UK PM says second wave 'inevitable' as more curbs imposed
Britain is seeing a second wave of the coronavirus outbreak, Prime Minister Boris Johnson said on Friday, as millions more people faced new restrictions and the government warned that another national lockdown could be imminent.
"There's no question, as I've said for several weeks now, that we could expect and are now seeing a second wave coming in," said Johnson as he toured the site of a new vaccines centre in Didcot, near Oxford.
"We are seeing it in France, in Spain, across Europe -- it has been absolutely, I'm afraid, inevitable we were going to see it in this country."
His gloomy announcement came as government scientific advisors said the R number, representing the number of people an infected person will pass the virus to, has risen to between 1.1 and 1.4, up from 1.0 to 1.2 last week.
"This is undoubtedly concerning," said Kevin McConway, emeritus professor of applied statistics at the Open University.
"Even at growth rates within the estimated range, the number of new cases could grow to high levels quickly if the interventions are not sufficiently effective."
- National lockdown? -
Tighter rules preventing people from socialising with anyone from outside their household come into force from Tuesday across parts of northwest, northern and central England.
Food and drink venues will only be allowed to serve at tables, while pubs and bars will be shut early at 10:00 pm (2100 GMT).
Similar rules were imposed in northeast England on Friday, with more than two million people placed under some of the most stringent restrictions since a nationwide lockdown was eased.
Health Secretary Matt Hancock said the move followed a request from local authorities because of a surge in positive cases.
He also warned the government could re-impose the nationwide lockdown which was partially lifted in June, as the rates of hospital admissions were now doubling every eight days.
Johnson said he wanted to avoid a second national lockdown, which he has said would be "financially disastrous", calling it "the last thing anybody wants".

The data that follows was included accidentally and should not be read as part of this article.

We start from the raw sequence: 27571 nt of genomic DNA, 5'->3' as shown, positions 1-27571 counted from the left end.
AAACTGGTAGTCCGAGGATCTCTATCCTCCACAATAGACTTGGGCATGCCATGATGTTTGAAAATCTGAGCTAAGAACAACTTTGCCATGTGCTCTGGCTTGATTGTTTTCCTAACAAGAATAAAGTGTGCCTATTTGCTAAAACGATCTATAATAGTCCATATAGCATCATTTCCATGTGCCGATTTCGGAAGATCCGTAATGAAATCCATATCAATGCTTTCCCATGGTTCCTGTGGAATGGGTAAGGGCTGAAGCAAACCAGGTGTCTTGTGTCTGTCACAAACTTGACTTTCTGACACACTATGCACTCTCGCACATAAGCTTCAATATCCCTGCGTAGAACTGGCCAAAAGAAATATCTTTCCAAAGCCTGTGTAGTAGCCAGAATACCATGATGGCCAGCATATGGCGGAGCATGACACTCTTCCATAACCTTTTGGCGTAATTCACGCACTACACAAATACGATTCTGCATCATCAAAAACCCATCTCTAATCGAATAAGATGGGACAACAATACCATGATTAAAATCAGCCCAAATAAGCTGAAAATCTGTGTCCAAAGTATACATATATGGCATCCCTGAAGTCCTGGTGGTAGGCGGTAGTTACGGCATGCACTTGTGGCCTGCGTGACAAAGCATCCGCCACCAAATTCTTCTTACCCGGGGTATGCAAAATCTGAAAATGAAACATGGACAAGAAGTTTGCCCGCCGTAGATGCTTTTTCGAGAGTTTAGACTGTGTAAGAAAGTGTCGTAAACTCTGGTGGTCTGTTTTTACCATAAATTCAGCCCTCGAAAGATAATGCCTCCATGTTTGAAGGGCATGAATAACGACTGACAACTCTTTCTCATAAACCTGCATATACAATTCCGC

He urged adherence to social distancing guidelines limiting contacts to groups of six or fewer.
- 'Worse things to come' -
The rise in cases heaps fresh pressure on the government, which has been criticised for its response to the outbreak that has claimed nearly 42,000 lives -- the highest toll in Europe.
Numbers of new cases are reaching levels not seen since April, reflecting a similar picture across Europe, where the World Health Organization said there were "alarming rates of transmission".
Britain's Office for National Statistics (ONS) confirmed Friday in its weekly infection survey that "the incidence rate for England has increased in recent weeks".
It estimated there were around 6,000 new daily cases nationwide over the week to September 10 -- roughly double the number typically recorded in statistics released every day by the health ministry.
Public Health England medical director Yvonne Doyle said there were "clear signs" of a spread of the virus across all age groups, and a rise in hospital admissions of older people.
"This could be a warning of far worse things to come," she added.
- Capital concern -
The ONS noted there was evidence of higher infection rates in northwest England and London, prompting the capital's mayor Sadiq Khan to say he was "extremely concerned" and urge swift action.
"We should not wait, as happened six months ago, for this virus to again spiral out of control before taking action," he said.
But Johnson's spokesman said "no restrictions are currently planned" in the capital.
He also rejected reports that government scientists proposed a blanket lockdown to come into force across England over two weeks in October, to coincide with English schools' holiday.
The government has faced sustained criticism for its failure to achieve the "world-beating" testing and tracing system it promised would be in place over the summer months.
Hancock defended the testing programme, and said the government was "doing everything we possibly can for the cavalry that's on the horizon of the vaccine and mass testing".